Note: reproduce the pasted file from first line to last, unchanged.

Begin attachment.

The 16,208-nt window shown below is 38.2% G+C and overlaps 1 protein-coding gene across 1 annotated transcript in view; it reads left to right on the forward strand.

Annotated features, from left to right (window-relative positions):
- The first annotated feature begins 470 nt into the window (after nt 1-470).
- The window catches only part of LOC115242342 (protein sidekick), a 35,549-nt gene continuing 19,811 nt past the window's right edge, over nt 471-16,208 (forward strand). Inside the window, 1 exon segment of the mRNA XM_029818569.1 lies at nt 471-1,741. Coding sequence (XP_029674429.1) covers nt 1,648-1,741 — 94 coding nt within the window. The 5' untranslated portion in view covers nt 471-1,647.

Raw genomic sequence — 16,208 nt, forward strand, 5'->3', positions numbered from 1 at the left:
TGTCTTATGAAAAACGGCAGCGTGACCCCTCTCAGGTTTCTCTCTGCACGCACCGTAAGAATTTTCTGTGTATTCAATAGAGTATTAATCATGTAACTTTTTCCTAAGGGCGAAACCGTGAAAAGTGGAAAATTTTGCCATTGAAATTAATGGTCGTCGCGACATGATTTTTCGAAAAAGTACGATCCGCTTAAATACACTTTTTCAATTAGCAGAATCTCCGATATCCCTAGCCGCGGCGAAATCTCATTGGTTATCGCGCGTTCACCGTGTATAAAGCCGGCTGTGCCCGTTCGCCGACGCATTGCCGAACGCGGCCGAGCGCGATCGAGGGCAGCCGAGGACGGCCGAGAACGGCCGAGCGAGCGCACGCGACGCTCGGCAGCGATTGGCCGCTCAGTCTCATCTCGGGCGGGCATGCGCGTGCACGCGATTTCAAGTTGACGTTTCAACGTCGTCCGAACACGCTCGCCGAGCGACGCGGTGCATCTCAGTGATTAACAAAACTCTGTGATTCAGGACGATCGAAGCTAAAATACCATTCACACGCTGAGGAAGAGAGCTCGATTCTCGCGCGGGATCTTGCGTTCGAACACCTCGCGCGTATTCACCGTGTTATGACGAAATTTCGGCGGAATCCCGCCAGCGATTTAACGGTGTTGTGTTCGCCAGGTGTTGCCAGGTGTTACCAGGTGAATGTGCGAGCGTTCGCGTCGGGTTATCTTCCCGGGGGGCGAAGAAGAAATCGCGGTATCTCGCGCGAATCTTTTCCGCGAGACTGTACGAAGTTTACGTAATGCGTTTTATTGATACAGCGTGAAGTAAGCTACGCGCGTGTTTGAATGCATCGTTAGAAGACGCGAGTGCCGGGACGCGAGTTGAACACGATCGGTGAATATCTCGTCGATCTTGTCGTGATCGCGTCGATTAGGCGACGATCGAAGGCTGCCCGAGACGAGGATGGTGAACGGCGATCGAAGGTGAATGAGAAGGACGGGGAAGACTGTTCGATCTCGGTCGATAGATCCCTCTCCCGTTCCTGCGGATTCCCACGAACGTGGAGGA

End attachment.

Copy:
The 16,208-nt window shown below is 38.2% G+C and overlaps 1 protein-coding gene across 1 annotated transcript in view; it reads left to right on the forward strand.

Annotated features, from left to right (window-relative positions):
- The first annotated feature begins 470 nt into the window (after nt 1-470).
- The window catches only part of LOC115242342 (protein sidekick), a 35,549-nt gene continuing 19,811 nt past the window's right edge, over nt 471-16,208 (forward strand). Inside the window, 1 exon segment of the mRNA XM_029818569.1 lies at nt 471-1,741. Coding sequence (XP_029674429.1) covers nt 1,648-1,741 — 94 coding nt within the window. The 5' untranslated portion in view covers nt 471-1,647.

Raw genomic sequence — 16,208 nt, forward strand, 5'->3', positions numbered from 1 at the left:
TGTCTTATGAAAAACGGCAGCGTGACCCCTCTCAGGTTTCTCTCTGCACGCACCGTAAGAATTTTCTGTGTATTCAATAGAGTATTAATCATGTAACTTTTTCCTAAGGGCGAAACCGTGAAAAGTGGAAAATTTTGCCATTGAAATTAATGGTCGTCGCGACATGATTTTTCGAAAAAGTACGATCCGCTTAAATACACTTTTTCAATTAGCAGAATCTCCGATATCCCTAGCCGCGGCGAAATCTCATTGGTTATCGCGCGTTCACCGTGTATAAAGCCGGCTGTGCCCGTTCGCCGACGCATTGCCGAACGCGGCCGAGCGCGATCGAGGGCAGCCGAGGACGGCCGAGAACGGCCGAGCGAGCGCACGCGACGCTCGGCAGCGATTGGCCGCTCAGTCTCATCTCGGGCGGGCATGCGCGTGCACGCGATTTCAAGTTGACGTTTCAACGTCGTCCGAACACGCTCGCCGAGCGACGCGGTGCATCTCAGTGATTAACAAAACTCTGTGATTCAGGACGATCGAAGCTAAAATACCATTCACACGCTGAGGAAGAGAGCTCGATTCTCGCGCGGGATCTTGCGTTCGAACACCTCGCGCGTATTCACCGTGTTATGACGAAATTTCGGCGGAATCCCGCCAGCGATTTAACGGTGTTGTGTTCGCCAGGTGTTGCCAGGTGTTACCAGGTGAATGTGCGAGCGTTCGCGTCGGGTTATCTTCCCGGGGGGCGAAGAAGAAATCGCGGTATCTCGCGCGAATCTTTTCCGCGAGACTGTACGAAGTTTACGTAATGCGTTTTATTGATACAGCGTGAAGTAAGCTACGCGCGTGTTTGAATGCATCGTTAGAAGACGCGAGTGCCGGGACGCGAGTTGAACACGATCGGTGAATATCTCGTCGATCTTGTCGTGATCGCGTCGATTAGGCGACGATCGAAGGCTGCCCGAGACGAGGATGGTGAACGGCGATCGAAGGTGAATGAGAAGGACGGGGAAGACTGTTCGATCTCGGTCGATAGATCCCTCTCCCGTTCCTGCGGATTCCCACGAACGTGGAGGA